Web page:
Tag Archives: You Can Heal Your Life

You’ve Heard the Saying “Break a Leg”? Well, …

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“Every thought we think is creating our future.” Louise Hay

On March 26, 2004, I slipped in spilled water on a newly varnished floor and broke my knee. In an odd sort of way, it was good luck just like “break a leg” is to actors and musicians before they go on stage – good luck because it got me unstuck.

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I mentioned my accident in a tribute video I posted on Facebook to Louise Hay, author of You Can Heal Your Life. Her message is, “If we are willing to do the mental work, almost anything can be healed,” which she accomplished personally with God’s help. She cured herself of cancer.

Like the quote at the beginning, Hay believes what we think about creates our future. If we give voice to our thoughts and get emotionally involved with them, we’re almost guaranteed results. This explains why I ended up in a full leg cast for eight weeks, unable to drive and incapable of taking my usual morning and afternoon walks.

A year or so before I broke my knee, the mantra I unintentionally repeated daily was “I’m stuck.”

I said it at least a thousand times. It wasn’t until I actually was stuck at home alone while my husband traveled for work that I experienced the full implications of what I’d brought on myself. On Easter weekend, I felt panicked enough about being stuck in my cast that I considered my husband’s offer when he said, “Do you want me to cut it off?”

Most days I paced the house until I was exhausted. I’d end up at our kitchen table and crying because I felt trapped, scared, and alone. I pledged to help every single person in my situation as soon as I wasn’t there myself. I’ve followed through with compassion when I hear others’ stories of also being stuck whether it’s stuck in physical affliction, mental problems like depression, a lifestyle they desperately want out of – stuck in whatever it is and not moving forward.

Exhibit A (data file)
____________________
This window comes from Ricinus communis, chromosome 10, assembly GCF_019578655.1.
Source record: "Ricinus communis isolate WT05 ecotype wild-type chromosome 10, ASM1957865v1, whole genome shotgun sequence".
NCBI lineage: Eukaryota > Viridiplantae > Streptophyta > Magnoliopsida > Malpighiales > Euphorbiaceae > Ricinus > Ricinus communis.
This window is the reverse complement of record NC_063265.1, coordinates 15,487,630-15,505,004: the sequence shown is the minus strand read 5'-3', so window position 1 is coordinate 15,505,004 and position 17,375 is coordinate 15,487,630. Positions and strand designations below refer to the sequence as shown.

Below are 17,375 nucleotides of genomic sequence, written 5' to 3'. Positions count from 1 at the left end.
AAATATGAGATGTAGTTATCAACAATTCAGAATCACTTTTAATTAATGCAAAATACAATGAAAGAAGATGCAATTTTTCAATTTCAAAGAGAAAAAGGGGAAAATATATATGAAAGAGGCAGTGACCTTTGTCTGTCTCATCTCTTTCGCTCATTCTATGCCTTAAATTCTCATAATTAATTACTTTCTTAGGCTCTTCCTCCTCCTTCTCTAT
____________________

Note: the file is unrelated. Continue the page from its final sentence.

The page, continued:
When I looked up knee problems in Hay’s book, there were several probable causes as to why I broke my knee other than falling on it, the most likely being that I don’t move forward easily. I don’t bend and flow with ease. I could have told you that if I ever slowed down enough to assess my life with ease, but I didn’t. That is, not until I broke my knee.

According to Hay, knee represents ego – an acronym for edging God out. I wanted to write professionally, but I didn’t have any original ideas. I didn’t realize that none of us do. We write the same ideas differently. Like so many unenlightened writers, I planned to pen a bestseller by the year’s end because God told me to write. However, he failed to tell me what to write or who to send it to or how much to expect from my first royalty check. Instead of waiting on Him and writing small until I had bigger ideas, I didn’t write at all except about being stuck.

I obsessed about being stuck, whined about being stuck, and journaled about being stuck for nearly a year until I brought it to pass.

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Breaking my knee got my attention, as well as getting me unstuck … eventually. I still had a good bit of physical healing to do when the cast was removed, but getting it off was the freest I’ve ever felt. It jolted me into paying attention to how my thinking, my emotions, and what comes out of my mouth affects me physically.

Going through the ordeal of breaking my knee and really being stuck continues to shape and heal my life. Is there something going on in your life that needs your attention before it gets to the place where I landed? Or, are you already there and you need to reverse it and begin the healing? I hope this post jolts you to pay attention to how you think, feel, and speak.